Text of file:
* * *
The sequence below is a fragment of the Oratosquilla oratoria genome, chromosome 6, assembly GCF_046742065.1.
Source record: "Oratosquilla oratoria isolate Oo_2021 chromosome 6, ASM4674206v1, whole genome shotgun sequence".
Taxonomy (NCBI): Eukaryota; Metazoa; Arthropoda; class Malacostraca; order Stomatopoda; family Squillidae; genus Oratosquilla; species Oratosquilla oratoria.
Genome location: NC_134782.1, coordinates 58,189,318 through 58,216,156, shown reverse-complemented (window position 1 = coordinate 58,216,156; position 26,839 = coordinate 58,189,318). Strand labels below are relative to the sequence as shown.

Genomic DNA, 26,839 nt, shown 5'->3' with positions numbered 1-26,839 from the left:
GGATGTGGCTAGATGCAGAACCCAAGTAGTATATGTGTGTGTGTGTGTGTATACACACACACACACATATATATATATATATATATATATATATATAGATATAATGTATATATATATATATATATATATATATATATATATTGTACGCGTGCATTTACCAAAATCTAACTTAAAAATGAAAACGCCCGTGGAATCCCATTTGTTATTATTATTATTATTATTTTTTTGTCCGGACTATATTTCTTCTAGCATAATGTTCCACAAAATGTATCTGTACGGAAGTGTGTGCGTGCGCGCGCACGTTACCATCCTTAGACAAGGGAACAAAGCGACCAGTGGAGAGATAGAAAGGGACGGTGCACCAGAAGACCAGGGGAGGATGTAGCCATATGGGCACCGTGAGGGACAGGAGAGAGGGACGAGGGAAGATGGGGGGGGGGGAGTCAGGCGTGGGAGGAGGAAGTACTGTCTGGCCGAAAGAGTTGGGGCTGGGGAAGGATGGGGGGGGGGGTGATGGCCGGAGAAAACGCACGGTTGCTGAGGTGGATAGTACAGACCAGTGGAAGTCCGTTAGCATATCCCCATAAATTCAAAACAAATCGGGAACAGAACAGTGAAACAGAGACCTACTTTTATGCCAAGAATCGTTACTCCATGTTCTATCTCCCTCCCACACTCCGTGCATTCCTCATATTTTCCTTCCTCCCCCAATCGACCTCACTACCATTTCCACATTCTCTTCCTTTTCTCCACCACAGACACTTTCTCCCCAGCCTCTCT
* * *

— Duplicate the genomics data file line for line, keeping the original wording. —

The sequence below is a fragment of the Oratosquilla oratoria genome, chromosome 6, assembly GCF_046742065.1.
Source record: "Oratosquilla oratoria isolate Oo_2021 chromosome 6, ASM4674206v1, whole genome shotgun sequence".
Taxonomy (NCBI): Eukaryota; Metazoa; Arthropoda; class Malacostraca; order Stomatopoda; family Squillidae; genus Oratosquilla; species Oratosquilla oratoria.
Genome location: NC_134782.1, coordinates 58,189,318 through 58,216,156, shown reverse-complemented (window position 1 = coordinate 58,216,156; position 26,839 = coordinate 58,189,318). Strand labels below are relative to the sequence as shown.

Genomic DNA, 26,839 nt, shown 5'->3' with positions numbered 1-26,839 from the left:
GGATGTGGCTAGATGCAGAACCCAAGTAGTATATGTGTGTGTGTGTGTGTATACACACACACACACATATATATATATATATATATATATATATATAGATATAATGTATATATATATATATATATATATATATATATATATTGTACGCGTGCATTTACCAAAATCTAACTTAAAAATGAAAACGCCCGTGGAATCCCATTTGTTATTATTATTATTATTATTTTTTTGTCCGGACTATATTTCTTCTAGCATAATGTTCCACAAAATGTATCTGTACGGAAGTGTGTGCGTGCGCGCGCACGTTACCATCCTTAGACAAGGGAACAAAGCGACCAGTGGAGAGATAGAAAGGGACGGTGCACCAGAAGACCAGGGGAGGATGTAGCCATATGGGCACCGTGAGGGACAGGAGAGAGGGACGAGGGAAGATGGGGGGGGGGGAGTCAGGCGTGGGAGGAGGAAGTACTGTCTGGCCGAAAGAGTTGGGGCTGGGGAAGGATGGGGGGGGGGGTGATGGCCGGAGAAAACGCACGGTTGCTGAGGTGGATAGTACAGACCAGTGGAAGTCCGTTAGCATATCCCCATAAATTCAAAACAAATCGGGAACAGAACAGTGAAACAGAGACCTACTTTTATGCCAAGAATCGTTACTCCATGTTCTATCTCCCTCCCACACTCCGTGCATTCCTCATATTTTCCTTCCTCCCCCAATCGACCTCACTACCATTTCCACATTCTCTTCCTTTTCTCCACCACAGACACTTTCTCCCCAGCCTCTCT